I’ve spent this day with my mom for a bucketload of years. And we have a set schedule that CANNOT BE VARIED.

We’re kinda traditional. Or set in our ways. Or totally uninventive.

It doesn’t matter because it works for us and we want to relive the experience each year thereafter. Although with each successive year, I have to fight harder to get a spot on that kiddie train. Last year, after I tried to wrestle a seat away from a seven-year old, she essentially flipped me the bird when I told her Santa was watching. Okay, that’s not exactly true. She was actually doing sign language, but it was close enough to a rude gesture that after telling the conductor about this child’s reprehensible behavior, he booted her off the train. Whew.

In truth, the day begins at Starbucks. And I’m fairly happy to spend it and end it there if I had my druthers, because once I’ve had one of their magical mind-blowing concoctions, I desperately want to try them all. It’s a good thing I only cross their threshold once a year. Likely I’d have to remortgage the house if I made it a daily habit. Some folks probably already have. I don’t blame them.

Next we jump to the calendar store. And this is where we stay for the next three hours. I really only need to buy myself next year’s calendar for the kitchen wall, but somehow along the way, I made the decision that I am now in charge of buying everyone’s calendar for the upcoming year. From the postman—who will “Love this!” because there’s a mailbox on the photo in the month of August, to the exterminator—whom I won’t see until March because he already came for the winter quarterly bug defestation, I cannot leave that store without picking out a calendar for nearly all the people in my village. I even found one for the woman who used to do the sheep’s weekly acupuncture sessions. I know, ridiculous, right? You’d think there’d be a huge section for animal acupuncturists, but no, only one wall.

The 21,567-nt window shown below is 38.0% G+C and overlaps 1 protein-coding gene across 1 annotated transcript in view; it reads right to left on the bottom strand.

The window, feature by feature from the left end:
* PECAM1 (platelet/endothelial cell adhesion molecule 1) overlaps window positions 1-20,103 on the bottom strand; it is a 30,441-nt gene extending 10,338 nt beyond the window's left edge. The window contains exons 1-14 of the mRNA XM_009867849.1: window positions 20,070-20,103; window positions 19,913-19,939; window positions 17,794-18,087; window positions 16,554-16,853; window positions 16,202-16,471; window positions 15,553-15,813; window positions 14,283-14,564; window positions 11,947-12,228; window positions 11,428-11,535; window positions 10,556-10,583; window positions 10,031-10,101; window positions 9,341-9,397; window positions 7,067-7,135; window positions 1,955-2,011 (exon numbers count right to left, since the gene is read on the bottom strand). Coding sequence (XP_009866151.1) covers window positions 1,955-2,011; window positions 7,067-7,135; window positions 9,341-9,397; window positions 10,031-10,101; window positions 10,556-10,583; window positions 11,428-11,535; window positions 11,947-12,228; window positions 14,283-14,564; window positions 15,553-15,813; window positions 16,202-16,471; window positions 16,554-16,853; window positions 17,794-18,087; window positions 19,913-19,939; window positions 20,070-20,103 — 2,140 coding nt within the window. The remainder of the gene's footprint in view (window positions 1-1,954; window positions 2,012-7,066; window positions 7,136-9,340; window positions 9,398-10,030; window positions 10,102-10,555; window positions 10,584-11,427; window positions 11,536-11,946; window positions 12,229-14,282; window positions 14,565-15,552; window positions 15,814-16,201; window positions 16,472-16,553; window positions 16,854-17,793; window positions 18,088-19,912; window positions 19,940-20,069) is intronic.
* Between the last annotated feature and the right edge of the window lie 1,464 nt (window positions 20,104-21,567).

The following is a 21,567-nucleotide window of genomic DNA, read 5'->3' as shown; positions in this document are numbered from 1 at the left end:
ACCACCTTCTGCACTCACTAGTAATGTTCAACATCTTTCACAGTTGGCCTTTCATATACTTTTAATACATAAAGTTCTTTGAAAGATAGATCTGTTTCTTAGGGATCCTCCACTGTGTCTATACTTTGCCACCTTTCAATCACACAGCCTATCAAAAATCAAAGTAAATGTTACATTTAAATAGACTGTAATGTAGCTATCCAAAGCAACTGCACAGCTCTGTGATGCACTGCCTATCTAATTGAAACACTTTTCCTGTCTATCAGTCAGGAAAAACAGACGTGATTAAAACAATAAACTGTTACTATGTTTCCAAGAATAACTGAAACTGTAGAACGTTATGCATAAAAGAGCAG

Now it’s lunchtime. We eat at a fabulous American chain restaurant called The Cheesecake Factory. Just walking in and smelling what the factory is pumping out on its conveyor belt brings on the need to unbutton your pants to make room for the five pounds you’ve simply inhaled.